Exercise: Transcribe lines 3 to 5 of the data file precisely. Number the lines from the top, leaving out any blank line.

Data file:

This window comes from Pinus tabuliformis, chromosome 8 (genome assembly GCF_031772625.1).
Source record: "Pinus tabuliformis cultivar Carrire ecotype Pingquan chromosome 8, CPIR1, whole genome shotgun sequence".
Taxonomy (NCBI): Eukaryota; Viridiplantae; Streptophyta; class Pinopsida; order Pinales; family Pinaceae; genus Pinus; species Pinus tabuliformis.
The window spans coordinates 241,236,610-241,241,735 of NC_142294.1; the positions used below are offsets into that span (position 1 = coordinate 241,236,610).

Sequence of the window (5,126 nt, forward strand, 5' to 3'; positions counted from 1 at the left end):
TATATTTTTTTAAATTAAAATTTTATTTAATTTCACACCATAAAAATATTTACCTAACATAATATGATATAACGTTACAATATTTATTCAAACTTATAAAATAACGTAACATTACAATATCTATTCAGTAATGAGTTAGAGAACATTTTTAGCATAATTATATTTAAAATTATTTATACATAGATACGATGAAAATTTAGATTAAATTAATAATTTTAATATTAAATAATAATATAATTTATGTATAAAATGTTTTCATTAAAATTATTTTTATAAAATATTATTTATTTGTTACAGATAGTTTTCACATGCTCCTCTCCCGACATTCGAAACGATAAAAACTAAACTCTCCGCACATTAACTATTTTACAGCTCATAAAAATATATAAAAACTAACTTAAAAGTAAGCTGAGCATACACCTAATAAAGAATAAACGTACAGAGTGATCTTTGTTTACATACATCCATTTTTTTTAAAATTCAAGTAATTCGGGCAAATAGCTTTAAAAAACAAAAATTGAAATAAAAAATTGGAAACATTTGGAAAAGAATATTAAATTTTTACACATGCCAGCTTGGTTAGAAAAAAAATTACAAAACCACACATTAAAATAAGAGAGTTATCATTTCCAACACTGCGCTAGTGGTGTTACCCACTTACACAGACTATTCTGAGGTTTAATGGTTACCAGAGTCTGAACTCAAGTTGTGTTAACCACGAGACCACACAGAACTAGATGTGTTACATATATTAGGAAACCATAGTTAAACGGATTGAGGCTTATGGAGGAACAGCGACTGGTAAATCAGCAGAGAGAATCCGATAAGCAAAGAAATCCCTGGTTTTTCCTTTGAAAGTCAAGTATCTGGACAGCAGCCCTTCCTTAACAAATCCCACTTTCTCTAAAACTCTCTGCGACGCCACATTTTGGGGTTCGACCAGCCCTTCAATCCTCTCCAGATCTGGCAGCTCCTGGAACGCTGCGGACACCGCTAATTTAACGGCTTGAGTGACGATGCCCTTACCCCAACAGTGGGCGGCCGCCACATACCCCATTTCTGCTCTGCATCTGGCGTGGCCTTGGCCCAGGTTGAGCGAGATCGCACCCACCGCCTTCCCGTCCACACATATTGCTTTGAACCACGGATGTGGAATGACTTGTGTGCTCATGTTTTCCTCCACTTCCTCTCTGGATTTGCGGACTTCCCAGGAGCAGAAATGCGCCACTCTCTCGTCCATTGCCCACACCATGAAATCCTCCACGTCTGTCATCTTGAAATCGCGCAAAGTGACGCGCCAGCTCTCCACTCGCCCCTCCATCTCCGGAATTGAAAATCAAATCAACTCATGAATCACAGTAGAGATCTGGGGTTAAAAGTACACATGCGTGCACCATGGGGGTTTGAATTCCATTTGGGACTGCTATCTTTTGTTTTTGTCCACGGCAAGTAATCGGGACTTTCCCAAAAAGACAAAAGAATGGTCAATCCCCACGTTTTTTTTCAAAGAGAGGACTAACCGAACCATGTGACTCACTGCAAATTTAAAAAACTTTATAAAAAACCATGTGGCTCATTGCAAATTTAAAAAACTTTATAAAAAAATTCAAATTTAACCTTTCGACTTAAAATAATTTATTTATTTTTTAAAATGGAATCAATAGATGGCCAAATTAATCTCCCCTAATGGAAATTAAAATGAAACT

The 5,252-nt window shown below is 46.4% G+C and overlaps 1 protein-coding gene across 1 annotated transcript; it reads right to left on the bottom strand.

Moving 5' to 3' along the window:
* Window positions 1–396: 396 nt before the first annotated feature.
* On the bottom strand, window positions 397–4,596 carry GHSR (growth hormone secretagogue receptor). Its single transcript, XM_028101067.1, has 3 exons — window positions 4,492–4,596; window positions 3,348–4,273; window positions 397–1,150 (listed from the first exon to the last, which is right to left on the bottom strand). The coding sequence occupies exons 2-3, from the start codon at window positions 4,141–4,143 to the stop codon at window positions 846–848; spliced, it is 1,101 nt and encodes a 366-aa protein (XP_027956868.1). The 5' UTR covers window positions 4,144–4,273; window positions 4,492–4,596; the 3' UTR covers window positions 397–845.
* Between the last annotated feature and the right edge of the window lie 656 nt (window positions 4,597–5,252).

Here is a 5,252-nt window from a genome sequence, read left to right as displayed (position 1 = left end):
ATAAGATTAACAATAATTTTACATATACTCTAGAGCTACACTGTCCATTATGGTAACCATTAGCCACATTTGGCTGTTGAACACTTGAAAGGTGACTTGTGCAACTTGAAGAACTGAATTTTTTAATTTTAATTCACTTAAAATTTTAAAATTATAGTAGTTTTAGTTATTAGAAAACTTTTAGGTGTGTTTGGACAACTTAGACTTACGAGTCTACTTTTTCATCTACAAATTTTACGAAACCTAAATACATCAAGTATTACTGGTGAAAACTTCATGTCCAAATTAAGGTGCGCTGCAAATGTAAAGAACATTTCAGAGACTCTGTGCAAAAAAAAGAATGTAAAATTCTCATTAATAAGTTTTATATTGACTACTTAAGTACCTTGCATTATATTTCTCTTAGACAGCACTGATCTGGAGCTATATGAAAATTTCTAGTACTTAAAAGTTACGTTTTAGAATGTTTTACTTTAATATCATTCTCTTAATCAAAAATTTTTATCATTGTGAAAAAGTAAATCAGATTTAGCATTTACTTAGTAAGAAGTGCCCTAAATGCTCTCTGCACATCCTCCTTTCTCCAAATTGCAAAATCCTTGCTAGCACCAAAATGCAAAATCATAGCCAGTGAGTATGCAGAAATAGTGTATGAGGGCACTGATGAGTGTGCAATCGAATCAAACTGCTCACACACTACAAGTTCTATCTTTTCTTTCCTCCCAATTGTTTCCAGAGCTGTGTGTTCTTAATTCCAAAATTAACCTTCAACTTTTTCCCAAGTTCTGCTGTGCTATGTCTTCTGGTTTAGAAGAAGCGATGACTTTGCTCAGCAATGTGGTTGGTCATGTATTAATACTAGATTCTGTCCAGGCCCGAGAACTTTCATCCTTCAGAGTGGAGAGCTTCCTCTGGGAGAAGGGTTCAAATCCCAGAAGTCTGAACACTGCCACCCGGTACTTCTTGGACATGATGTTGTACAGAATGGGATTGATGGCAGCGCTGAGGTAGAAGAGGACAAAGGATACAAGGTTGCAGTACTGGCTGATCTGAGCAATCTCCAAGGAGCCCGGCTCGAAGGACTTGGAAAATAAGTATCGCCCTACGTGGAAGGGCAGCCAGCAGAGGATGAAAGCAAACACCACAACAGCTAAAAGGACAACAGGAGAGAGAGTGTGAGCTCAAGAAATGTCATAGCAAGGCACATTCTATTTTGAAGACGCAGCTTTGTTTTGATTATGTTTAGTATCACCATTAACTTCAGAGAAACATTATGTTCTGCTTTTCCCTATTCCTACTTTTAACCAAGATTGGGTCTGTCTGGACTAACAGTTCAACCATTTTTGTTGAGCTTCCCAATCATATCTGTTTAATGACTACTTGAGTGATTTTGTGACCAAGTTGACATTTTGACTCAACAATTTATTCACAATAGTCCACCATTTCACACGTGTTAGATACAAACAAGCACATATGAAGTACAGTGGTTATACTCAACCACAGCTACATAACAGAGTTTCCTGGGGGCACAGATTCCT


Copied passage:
Taxonomy (NCBI): Eukaryota; Viridiplantae; Streptophyta; class Pinopsida; order Pinales; family Pinaceae; genus Pinus; species Pinus tabuliformis.
The window spans coordinates 241,236,610-241,241,735 of NC_142294.1; the positions used below are offsets into that span (position 1 = coordinate 241,236,610).

Sequence of the window (5,126 nt, forward strand, 5' to 3'; positions counted from 1 at the left end):